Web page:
The use of APELLIDO (and our Yucatan dialect)
I keep running across words that are used differently here in Yucatan Mexico, where I now live, for example "coche" instead of "auto." Also, Sonia pronounces some"ll" sounds like an English "j", which we don't hear very much around here.
But one more important difference is the word "apellido," which lesson 1:12 translates as "last name." That could get somebody REALLY confused in all of Mexico.
Names here have 4 or more parts, of which the last one in the spring is the "paterno' and the SECOND FROM LAST is the "materno," which is much more important. The apellido of Sr. Juan Jose Garcia Lopez is Garcia, NOT Lopez. You would greet him as "Señor Garcia."
So I would suggest that in the next update, instead of translating "apellido" to "last name," translate it to "surname" instead. At least in Mexico that would be way more accurate.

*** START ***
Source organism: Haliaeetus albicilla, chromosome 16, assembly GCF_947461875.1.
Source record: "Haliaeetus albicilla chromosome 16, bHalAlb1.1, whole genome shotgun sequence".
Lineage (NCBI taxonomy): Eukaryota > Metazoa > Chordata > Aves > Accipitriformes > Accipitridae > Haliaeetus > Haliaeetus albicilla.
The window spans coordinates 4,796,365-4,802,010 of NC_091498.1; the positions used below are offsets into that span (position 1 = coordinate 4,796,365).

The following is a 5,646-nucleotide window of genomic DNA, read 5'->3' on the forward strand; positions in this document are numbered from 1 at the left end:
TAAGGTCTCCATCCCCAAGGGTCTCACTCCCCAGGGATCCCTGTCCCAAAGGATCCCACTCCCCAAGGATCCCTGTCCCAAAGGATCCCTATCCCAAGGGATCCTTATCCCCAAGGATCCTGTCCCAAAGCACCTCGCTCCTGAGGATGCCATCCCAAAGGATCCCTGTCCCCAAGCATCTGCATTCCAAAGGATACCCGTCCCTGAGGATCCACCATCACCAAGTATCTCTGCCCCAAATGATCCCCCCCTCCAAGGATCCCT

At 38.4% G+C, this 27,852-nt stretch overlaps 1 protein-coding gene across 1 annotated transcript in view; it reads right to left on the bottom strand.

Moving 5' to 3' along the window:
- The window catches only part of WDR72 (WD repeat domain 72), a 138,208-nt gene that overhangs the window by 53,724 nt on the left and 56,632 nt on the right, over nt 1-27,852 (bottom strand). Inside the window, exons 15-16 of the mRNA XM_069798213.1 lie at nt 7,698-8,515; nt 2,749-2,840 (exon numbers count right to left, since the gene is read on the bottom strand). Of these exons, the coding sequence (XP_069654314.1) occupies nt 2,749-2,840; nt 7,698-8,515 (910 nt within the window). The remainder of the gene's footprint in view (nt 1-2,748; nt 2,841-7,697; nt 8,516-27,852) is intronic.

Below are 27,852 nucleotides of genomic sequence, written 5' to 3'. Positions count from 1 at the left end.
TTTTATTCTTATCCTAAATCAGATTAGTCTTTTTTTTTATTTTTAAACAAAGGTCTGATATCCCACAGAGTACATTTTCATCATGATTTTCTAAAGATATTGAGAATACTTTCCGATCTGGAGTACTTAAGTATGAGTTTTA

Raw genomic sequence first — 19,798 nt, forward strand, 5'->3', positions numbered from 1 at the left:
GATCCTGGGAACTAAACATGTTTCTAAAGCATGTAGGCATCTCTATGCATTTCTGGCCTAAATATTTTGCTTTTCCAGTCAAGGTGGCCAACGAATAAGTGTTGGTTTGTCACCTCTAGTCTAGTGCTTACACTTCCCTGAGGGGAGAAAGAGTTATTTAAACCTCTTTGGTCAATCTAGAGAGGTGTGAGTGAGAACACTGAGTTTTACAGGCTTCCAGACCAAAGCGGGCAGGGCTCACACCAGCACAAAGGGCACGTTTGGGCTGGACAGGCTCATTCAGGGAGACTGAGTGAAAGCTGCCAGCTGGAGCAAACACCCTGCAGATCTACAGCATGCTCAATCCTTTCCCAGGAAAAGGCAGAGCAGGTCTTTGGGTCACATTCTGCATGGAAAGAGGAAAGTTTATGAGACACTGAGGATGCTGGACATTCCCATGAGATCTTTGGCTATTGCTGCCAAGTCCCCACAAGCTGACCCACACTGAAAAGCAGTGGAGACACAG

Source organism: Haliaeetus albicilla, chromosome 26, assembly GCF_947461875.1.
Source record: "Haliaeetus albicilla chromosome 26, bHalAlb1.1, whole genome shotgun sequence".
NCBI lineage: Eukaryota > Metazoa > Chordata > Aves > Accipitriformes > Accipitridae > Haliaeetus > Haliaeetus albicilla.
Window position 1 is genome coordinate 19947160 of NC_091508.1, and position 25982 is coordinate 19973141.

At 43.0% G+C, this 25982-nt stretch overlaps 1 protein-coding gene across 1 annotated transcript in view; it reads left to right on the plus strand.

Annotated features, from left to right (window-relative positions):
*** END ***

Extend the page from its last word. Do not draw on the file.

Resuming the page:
By the way, this gets messy filling in online forms in Mexico, where Nombre, Materno and Paterno fields must all be filled in. I end up putting my First Middle and Last names in there, which means I show up in a lot of databases with my middle name as the surname. When I have to have anyone look me up and they can't find me, I have them look under my middle name, and bingo.
Open Mar 26, 2017 - 02:52 PM
Spanish, Spanish > Grammar